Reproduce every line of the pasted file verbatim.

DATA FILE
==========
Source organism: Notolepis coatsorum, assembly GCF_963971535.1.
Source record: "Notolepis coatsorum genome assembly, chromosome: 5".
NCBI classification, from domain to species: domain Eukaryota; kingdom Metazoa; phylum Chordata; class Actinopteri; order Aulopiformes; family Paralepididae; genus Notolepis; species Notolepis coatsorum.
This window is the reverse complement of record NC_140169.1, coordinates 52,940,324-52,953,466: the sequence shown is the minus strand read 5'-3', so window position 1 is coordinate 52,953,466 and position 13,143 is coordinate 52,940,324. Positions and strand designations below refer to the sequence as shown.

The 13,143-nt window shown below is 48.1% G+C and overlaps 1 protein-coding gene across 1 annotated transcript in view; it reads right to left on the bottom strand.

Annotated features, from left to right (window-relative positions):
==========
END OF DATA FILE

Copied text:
Source organism: Notolepis coatsorum, assembly GCF_963971535.1.
Source record: "Notolepis coatsorum genome assembly, chromosome: 5".
NCBI classification, from domain to species: domain Eukaryota; kingdom Metazoa; phylum Chordata; class Actinopteri; order Aulopiformes; family Paralepididae; genus Notolepis; species Notolepis coatsorum.
This window is the reverse complement of record NC_140169.1, coordinates 52,940,324-52,953,466: the sequence shown is the minus strand read 5'-3', so window position 1 is coordinate 52,953,466 and position 13,143 is coordinate 52,940,324. Positions and strand designations below refer to the sequence as shown.

The 13,143-nt window shown below is 48.1% G+C and overlaps 1 protein-coding gene across 1 annotated transcript in view; it reads right to left on the bottom strand.

Annotated features, from left to right (window-relative positions):